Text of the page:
Mugwumps stole a lot of headlines last week.
Britain’s Foreign Secretary, Boris Johnson, wrote a piece for The Sun in which he suggested that people may think Jeremy Corbyn (leader of the opposition Labour Party) was a ‘mutton-headed old mugwump’ and feel sorry for him but in fact he poses an enormous threat to our country if he gets into Number 10 Downing Street.
You may think this is just Boris being Boris, colourful language is what he does and not much else: more buffoonery than strategy.
Mugwumps dominated news agenda
Well, I beg to differ. Boris dominated the news agenda for a full day with the mugwump insult. It was a day in which he was on numerous media outlets – saying all sorts of things, some of them controversial, but no one was interested in anything but mugwumps. During that day we were all reminded perhaps a thousand times – at least if you are a news junky– that Corbyn could be characterised as a ‘mugwump’ and by implication a rather soft and muddled individual unfit to run the country. This is way more coverage and way more effective than Conservative leader and Prime Minister Theresa May’s more sensible mantra of ‘strong and stable leadership’.
My personal theory is that Boris used to say stupid things by accident but in doing so learnt the power of a colourful phrase. Now he ‘weaponises language’ with deadly effect. The Telegraph helpfully collected some of the great Boris quotes many of which I suspect were less crafted and planned than the mugwump insult.
Mugwumps: an example of weaponising langauge
The ‘mugwump’ insult was a focus for a set piece 8:10 interview on BBC Radio 4 Today programme where it was helpfully repeated for those chattering classes that do not stoop to read The Sun newspaper. The story then led the BBC’s political coverage for most of the day.
Mugwumps: a raft of ‘explainers’
The press for two days was then full of ‘mugwump explainers’. Here are a few.
The Metro headline was: “Mugwump is actually a word and this is what it means”
The Guardian headline was: What is a mugwump? An insult that only Boris Johnson would use. This also includes a snappy little video with the history of the word.
The Times – behind a paywall – sorry – but headline: “This mugwump is a dandiprat”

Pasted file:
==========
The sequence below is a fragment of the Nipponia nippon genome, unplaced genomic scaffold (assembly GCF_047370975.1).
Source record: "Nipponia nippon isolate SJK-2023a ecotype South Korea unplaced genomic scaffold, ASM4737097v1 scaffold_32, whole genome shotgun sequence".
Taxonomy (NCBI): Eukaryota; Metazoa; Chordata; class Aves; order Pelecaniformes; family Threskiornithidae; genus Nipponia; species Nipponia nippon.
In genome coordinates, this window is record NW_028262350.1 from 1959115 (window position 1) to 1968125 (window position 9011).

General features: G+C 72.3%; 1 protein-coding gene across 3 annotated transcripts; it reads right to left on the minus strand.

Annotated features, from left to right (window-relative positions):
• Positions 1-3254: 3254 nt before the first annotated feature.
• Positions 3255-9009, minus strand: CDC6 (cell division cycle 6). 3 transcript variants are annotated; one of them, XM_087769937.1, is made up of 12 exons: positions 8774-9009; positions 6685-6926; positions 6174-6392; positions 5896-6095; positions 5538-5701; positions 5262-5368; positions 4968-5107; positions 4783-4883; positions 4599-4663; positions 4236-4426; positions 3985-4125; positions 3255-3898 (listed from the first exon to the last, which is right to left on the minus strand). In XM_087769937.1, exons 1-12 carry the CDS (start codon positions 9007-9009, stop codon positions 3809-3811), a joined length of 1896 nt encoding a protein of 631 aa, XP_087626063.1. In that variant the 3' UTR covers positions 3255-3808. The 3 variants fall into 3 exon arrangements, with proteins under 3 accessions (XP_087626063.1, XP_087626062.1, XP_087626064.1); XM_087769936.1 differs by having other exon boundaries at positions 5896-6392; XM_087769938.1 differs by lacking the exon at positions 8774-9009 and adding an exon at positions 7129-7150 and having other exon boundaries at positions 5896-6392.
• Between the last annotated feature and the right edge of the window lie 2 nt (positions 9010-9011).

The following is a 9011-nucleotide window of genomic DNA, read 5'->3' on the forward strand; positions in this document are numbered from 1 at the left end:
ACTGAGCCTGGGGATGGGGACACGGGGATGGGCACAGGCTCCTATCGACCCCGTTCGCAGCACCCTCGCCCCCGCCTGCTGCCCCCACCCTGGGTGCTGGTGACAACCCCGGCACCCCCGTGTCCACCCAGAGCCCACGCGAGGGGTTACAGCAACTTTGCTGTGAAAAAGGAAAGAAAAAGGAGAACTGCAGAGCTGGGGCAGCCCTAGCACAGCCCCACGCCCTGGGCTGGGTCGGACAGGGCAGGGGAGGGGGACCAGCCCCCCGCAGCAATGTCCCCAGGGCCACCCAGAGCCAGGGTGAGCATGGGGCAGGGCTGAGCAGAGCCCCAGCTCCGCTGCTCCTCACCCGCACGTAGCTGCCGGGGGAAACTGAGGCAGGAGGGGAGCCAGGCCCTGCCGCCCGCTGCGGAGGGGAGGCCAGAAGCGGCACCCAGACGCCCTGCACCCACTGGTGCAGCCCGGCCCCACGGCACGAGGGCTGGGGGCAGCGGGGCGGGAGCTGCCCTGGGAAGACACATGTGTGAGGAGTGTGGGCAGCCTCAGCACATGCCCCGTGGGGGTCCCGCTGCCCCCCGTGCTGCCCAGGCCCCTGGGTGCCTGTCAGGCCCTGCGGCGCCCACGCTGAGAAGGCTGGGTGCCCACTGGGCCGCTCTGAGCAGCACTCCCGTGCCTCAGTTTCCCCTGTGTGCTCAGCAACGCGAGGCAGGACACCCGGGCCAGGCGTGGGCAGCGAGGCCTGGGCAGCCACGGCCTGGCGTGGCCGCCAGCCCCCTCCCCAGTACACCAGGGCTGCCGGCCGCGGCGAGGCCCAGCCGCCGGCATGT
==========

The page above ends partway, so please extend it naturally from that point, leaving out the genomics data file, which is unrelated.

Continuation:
Birmingham Mail headline: what is a mugwump? This university professor has the answer
And there are many more.
Boris used ‘mugwump’ to create acres of coverage for what the Conservatives believe is their most important differentiator in the election; comparing the leadership style of Jeremy Corbyn to the strong, sensible, mainstream style of Theresa May.
Mugwumps and Media Trainers
All of our trainers work to help clients with their messages. We try to help them with carefully crafted quotable phrases that will sum up an argument in a way that gets headlines (even if only in the trade press). Serious people constantly and consistently shy away from saying anything ‘too racy’ or anything that makes them appear ‘unprofessional’ or ‘not serious enough’. We understand. But we do not believe those people always understand the ‘opportunity-cost’.
Just in case you haven’t caught on, we at The Media Coach call prepared quotable language ‘sizzle’ and we blog and tweet about this regularly – you can follow the twitter handle @mediasizzle if you want to see the world the way we see it. If you want us to help you build quotable messages then give us a call on +44 (0)20 7099 2212.
Jeremy Corbyn image used under Flickr creative comms
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- Media Training Basics: Don’t just answer the question - July 5, 2017
- Mugwumps steal news headlines - May 1, 2017
- Election and other bits and bobs - April 25, 2017
- When Offence Goes Viral: What can PR do? - April 11, 2017